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By Air, Land and Sea Delivering health supplies to Haiti's last mile ​

In Haiti, the journey to deliver health commodities to the last mile is no easy task.

As of 2011, Haiti had approximately 1,700 kilometers of paved roads, more than 2,600 kilometers of unpaved roads, and bridges that were not passable or in disrepair. Because many of the roads are unmapped and unmarked, local knowledge is critical to traversing the country.

The USAID Global Health Supply Chain Program-Procurement and Supply Management (GHSC-PSM) project procures and distributes HIV/AIDS and family planning commodities to health clinics across Haiti. Because of the challenging terrain, ensuring all patients have access to the medicines they need requires ingenuity and novel approaches.

By air.

When civil unrest blocked roads and disrupted ground transportation, GHSC-PSM contracted inter-regional aircraft to deliver ARVs to remote health centers and hospitals so patients could continue to access treatment.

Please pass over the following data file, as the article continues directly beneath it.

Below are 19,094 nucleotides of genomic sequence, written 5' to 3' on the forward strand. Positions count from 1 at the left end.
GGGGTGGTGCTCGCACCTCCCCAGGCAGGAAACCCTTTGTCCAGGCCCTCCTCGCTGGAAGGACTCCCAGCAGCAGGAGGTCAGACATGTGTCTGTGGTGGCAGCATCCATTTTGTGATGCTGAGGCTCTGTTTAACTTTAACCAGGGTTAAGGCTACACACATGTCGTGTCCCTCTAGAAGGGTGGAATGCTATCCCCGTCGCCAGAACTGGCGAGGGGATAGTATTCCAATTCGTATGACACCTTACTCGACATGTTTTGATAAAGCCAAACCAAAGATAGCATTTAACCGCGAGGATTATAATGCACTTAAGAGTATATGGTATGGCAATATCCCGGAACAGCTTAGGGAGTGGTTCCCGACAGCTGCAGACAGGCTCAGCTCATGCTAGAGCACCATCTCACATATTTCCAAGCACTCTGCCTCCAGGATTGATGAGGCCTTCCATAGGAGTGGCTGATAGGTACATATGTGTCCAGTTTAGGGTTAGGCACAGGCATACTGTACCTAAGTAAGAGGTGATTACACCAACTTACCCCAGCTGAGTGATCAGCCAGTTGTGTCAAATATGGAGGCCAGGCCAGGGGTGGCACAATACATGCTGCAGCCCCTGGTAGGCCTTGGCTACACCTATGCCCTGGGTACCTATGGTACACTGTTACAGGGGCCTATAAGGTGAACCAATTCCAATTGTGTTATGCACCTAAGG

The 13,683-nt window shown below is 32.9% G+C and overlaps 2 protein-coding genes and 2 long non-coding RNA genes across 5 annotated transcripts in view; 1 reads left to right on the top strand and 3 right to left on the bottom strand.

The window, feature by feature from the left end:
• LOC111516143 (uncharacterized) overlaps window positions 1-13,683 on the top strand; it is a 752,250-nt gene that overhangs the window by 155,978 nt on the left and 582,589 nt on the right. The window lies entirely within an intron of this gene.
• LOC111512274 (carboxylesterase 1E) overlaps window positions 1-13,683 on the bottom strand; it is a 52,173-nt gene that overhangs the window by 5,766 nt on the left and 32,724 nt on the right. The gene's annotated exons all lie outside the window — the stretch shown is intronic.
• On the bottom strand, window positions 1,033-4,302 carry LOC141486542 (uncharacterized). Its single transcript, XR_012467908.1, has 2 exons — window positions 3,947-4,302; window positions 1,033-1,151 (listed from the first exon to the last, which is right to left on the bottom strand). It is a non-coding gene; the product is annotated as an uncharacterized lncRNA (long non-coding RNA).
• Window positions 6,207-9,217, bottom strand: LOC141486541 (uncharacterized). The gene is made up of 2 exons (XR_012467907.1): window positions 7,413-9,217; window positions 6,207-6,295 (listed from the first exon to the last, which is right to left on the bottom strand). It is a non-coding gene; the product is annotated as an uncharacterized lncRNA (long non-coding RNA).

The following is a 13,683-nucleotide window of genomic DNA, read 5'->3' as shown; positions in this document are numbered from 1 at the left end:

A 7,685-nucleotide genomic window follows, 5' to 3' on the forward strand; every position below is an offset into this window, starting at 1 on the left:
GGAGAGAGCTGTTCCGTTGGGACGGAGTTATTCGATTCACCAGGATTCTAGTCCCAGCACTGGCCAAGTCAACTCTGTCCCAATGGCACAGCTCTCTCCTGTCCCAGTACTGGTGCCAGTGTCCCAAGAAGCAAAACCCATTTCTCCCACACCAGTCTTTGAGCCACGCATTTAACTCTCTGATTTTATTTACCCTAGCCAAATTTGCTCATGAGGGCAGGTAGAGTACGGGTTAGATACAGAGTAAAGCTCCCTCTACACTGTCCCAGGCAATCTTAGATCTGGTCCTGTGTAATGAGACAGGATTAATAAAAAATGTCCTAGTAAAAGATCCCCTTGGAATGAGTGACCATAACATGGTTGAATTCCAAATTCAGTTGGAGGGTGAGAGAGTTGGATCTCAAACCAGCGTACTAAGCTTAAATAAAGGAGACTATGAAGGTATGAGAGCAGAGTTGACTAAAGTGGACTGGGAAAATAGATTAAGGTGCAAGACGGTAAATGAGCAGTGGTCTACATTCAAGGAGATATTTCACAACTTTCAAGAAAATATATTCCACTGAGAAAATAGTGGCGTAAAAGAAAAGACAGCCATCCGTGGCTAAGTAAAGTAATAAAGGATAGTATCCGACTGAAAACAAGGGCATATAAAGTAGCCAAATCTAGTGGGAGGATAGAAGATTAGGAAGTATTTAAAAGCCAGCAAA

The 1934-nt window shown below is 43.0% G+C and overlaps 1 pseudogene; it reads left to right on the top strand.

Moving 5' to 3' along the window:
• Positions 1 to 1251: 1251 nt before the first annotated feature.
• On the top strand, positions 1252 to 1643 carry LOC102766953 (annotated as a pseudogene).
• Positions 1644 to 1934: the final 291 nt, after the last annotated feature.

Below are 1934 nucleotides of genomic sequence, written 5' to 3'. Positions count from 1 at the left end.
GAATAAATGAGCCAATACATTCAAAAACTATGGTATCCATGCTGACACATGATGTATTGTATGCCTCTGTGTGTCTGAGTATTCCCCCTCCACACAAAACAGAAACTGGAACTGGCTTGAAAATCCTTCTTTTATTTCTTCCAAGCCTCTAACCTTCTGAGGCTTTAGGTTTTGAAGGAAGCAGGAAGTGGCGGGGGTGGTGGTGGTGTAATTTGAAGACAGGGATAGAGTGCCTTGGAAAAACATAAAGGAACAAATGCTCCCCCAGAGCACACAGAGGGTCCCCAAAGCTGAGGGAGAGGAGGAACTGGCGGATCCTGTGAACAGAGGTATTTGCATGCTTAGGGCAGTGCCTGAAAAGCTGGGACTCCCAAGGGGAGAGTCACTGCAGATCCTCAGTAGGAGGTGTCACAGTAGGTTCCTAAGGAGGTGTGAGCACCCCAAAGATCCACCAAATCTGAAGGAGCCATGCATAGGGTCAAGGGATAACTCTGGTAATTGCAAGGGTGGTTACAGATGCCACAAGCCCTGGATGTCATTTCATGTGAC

By motorized vehicle. ​ ​

Often, the project uses its own vehicles or the services of a third party logistics provider to reach service delivery points.

By donkey.

In remote areas such as Duty in the Nord-Ouest province, donkeys or mules make deliveries possible when roads are no longer passable.

By boat. ​

GHSC-PSM delivers commodities to several islands that can only be reached by boat, such as Ile de la Tortue (Turtle Island).

By motorcycle.

Once deliveries arrive on shore, they are then taken by motorcycle to clinics and hospitals. Motorcycles are the only means of motorized transport on the island.

Since 2016, GHSC-PSM has delivered more than 1,695 tons of HIV/AIDS and family planning and reproductive health commodities to patients across Haiti.

“Being stocked out would be catastrophic for the lives of patients, most of whom travel miles to get treatment here. We were worried that we would not be able to receive the medicines on time. In spite of all, you came here. You helped prevent a stockout in the site. The action is admirable. Sacrifice to save people's lives is priceless. All we can say is thanks a lot for all this dedication.” - Dieuseul Bien-Aimé, Stock Manager, ​ Pignon Espérance Hospital

For more information, please go to:

Credits:

GHSC-PSM/Rodny Darenard

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